- Briefing Room
U.S. Department of Transportation
Federal Highway Administration
1200 New Jersey Avenue, SE
Washington, DC 20590
|Accelerating Infrastructure Innovations|
Publication Number: FHWA-HRT-06-029
Date: September 2006
The goal of getting the most out of their highway investment brought State transportation department representatives and others from across the country together at the National Highway Economic Requirements System-State Version (HERS-ST) Technical Conference. Held May 23-25, 2006, in San Antonio, Texas, the Federal Highway Administration (FHWA) conference featured a hands-on workshop on using the HERS-ST software, showcased case studies from State users, and introduced the new 4.0 version of the software. "Looking at the future, we'd like every State to consider asset management when making decisions about highway planning. HERS-ST is one asset management tool to help achieve that goal," says HERS-ST Program Manager Robert Mooney of FHWA.
HERS-ST 4.0 gives users expanded capabilities for evaluating the relationship between highway investment and system condition, performance, and user cost levels. The software simulates future highway condition and performance levels and identifies deficiencies using engineering principles. HERS-ST then simulates the selection of improvements for implementation, incorporating economic criteria and benefit-cost analysis. The program's analysis considers travel time, safety, vehicle operating costs, emissions, and highway agency costs, among other factors.
New features in HERS-ST 4.0 include the ability to consider local cost factors. Users can now input cost factors on a section by section basis, taking into account that the cost of construction might be higher in one city of the State than in another, for example. The 4.0 version also has an Intermediate Year feature, which allows a user to plan for the construction of a new highway facility midway through the State's defined planning cycle. Another new feature is an updated graphical user interface. The more flexible interface allows users to choose exactly what data output they want to see, as well as to turn off output that is not needed.
The workshop provided States an opportunity to share their experiences in using HERS-ST as a decision tool for analyzing highway needs. The Indiana Department of Transportation (INDOT), for example, has been using its own modified version of HERS-ST, known as HERS-IN, for 7 years. "We use it to analyze long range improvements over a 30-year period, as well as to evaluate projects in our long range plan and to obtain benefit-cost information," says Roy Nunnally of INDOT. "It's a very good tool that we rely on to perform systems analysis Statewide." Some of the features Indiana had added to its modified version, such as the Intermediate Year feature, were incorporated into the HERS-ST 4.0 version. "With the new features, we are planning on switching to HERS-ST 4.0 in the near future," says Nunnally.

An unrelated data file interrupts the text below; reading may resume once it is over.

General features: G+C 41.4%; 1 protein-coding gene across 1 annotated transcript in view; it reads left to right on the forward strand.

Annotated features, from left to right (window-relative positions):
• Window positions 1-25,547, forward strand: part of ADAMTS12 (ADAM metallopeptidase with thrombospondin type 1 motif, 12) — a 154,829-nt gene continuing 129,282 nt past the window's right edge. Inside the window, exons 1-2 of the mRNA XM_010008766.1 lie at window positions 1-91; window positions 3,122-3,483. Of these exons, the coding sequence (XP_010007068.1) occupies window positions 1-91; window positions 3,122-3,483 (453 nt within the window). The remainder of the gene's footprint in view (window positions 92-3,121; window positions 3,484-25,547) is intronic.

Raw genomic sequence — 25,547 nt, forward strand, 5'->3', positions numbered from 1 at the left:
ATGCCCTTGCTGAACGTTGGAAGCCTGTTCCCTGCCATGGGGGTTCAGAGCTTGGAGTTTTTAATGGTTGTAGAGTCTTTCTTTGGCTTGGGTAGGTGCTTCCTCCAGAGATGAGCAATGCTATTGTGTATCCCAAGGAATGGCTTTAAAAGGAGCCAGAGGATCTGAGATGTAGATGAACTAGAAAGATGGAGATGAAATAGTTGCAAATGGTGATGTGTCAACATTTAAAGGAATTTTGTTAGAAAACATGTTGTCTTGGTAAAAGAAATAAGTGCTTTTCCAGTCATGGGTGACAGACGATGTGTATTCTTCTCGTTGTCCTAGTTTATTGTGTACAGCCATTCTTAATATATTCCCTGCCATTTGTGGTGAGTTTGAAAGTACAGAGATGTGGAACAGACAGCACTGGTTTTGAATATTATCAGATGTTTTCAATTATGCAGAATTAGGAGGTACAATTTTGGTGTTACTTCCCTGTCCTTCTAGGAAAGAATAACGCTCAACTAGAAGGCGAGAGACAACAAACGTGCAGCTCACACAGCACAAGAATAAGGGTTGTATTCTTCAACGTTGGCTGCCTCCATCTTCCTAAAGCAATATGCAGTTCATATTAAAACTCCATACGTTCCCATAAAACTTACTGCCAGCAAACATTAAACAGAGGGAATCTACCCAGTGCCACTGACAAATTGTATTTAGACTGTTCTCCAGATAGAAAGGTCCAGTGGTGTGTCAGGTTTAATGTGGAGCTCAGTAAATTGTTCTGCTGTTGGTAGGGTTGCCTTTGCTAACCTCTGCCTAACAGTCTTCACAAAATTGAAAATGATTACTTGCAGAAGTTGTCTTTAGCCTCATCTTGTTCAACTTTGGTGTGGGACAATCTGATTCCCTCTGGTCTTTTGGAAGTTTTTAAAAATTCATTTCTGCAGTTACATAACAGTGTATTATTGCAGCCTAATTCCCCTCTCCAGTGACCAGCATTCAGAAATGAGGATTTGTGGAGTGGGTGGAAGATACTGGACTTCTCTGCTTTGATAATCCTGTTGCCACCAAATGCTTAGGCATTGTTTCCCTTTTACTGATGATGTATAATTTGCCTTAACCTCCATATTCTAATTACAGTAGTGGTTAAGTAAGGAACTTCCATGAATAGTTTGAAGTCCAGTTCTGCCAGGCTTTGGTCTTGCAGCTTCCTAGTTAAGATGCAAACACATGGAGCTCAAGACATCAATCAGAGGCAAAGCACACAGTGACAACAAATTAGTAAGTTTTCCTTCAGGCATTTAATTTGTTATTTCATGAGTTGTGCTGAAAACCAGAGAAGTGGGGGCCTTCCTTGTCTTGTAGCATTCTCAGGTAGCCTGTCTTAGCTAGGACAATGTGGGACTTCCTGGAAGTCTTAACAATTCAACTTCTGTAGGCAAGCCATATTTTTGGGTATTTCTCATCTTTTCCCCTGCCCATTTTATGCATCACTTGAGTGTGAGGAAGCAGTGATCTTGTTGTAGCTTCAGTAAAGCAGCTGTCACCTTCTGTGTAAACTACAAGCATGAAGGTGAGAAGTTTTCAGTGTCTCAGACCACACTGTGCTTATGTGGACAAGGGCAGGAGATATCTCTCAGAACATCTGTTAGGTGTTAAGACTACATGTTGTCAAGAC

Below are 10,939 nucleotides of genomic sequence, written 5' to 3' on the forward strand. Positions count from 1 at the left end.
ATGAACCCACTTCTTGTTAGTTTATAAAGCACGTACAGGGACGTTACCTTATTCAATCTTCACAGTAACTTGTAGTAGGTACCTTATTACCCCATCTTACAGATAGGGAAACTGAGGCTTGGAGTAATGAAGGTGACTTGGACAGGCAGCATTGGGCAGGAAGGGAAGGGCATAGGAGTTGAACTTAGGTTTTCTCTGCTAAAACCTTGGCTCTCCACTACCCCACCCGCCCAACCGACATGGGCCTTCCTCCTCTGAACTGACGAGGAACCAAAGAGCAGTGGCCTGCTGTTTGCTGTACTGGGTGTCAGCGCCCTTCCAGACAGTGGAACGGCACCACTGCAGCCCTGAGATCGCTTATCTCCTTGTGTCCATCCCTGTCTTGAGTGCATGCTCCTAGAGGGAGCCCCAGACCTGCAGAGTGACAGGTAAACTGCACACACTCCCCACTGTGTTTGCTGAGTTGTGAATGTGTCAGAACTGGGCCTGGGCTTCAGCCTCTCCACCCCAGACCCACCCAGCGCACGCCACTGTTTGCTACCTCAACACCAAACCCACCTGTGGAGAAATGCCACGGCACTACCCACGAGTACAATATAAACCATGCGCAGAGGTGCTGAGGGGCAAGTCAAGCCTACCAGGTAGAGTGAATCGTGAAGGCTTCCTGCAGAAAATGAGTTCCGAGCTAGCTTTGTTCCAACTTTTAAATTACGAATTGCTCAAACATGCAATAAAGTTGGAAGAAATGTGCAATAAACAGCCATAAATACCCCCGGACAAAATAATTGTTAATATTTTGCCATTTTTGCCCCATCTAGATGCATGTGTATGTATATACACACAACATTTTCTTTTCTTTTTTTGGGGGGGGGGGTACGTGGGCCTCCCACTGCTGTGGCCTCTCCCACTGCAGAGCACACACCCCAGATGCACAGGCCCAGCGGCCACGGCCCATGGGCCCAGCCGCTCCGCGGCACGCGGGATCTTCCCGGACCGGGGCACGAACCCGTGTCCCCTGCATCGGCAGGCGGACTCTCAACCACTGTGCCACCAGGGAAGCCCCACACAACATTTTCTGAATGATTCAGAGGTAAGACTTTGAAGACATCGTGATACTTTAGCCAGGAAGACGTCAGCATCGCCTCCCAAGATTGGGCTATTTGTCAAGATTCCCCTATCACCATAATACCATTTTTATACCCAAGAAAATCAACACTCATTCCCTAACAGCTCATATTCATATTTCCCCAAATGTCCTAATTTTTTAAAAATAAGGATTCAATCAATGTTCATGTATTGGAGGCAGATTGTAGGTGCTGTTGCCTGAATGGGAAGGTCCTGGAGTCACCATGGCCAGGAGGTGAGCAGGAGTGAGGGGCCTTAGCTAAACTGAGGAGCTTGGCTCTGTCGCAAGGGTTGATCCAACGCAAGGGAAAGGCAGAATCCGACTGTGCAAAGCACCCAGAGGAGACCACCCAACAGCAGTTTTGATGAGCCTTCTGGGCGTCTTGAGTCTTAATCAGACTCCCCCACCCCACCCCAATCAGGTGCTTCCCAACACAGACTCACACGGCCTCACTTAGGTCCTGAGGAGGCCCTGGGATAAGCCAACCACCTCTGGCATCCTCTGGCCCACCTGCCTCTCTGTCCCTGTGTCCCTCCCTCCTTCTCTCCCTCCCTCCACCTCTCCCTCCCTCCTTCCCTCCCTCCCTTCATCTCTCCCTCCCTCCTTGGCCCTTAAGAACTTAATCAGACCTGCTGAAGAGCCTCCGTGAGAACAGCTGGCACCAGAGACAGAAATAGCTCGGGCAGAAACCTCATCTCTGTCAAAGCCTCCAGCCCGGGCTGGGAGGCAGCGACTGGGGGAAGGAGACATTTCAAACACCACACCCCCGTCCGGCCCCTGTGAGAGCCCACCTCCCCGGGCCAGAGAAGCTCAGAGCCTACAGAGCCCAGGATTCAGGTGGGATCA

The Oregon Department of Transportation (ODOT), meanwhile, started using its own customized version of the HERS-ST prototype in 1998, later upgrading to the newer versions of the software. "Currently our primary focus is on using HERS-ST for congestion management, including updating performance measures for managing congestion," says Rich Arnold of ODOT.
|FHWA's HERS-ST technical conference introduced the new 4.0 version of the software.|
States that have started using the software since the conference include Idaho, bringing the total number of State users up to 20. Ten additional States are investigating the possibility of incorporating HERS-ST into their decisionmaking process. Several conference attendees came to learn more about HERS-ST, as their States look at using the program in the future. "We expect to start using the software by next spring for asset management and corridor planning," says Scott Rogers of the Vermont Agency of Transportation. "It will help us in looking at funding allocations for programs and in considering user costs when making planning decisions. The conference was a fantastic opportunity to learn more and to talk to other States about what they are doing."
The Hawaii Department of Transportation (DOT) is also considering using HERS-ST. "It was helpful to attend the conference and especially to hear from other States that are using it," says Cynthia Drake of Hawaii DOT.
HERS-ST Version 4.0 can be downloaded from the HERS-ST Web site at www.fhwa.dot.gov/infrastructure/asstmgmt/hersindex.cfm. The site includes an overview of the software and a user's guide. Site visitors also have the opportunity to join the HERS-ST User's Group, which offers information and support. For more information about HERS-ST, contact Robert Mooney at FHWA, 202-366-4657 (fax: 202-366-9981; email: firstname.lastname@example.org).
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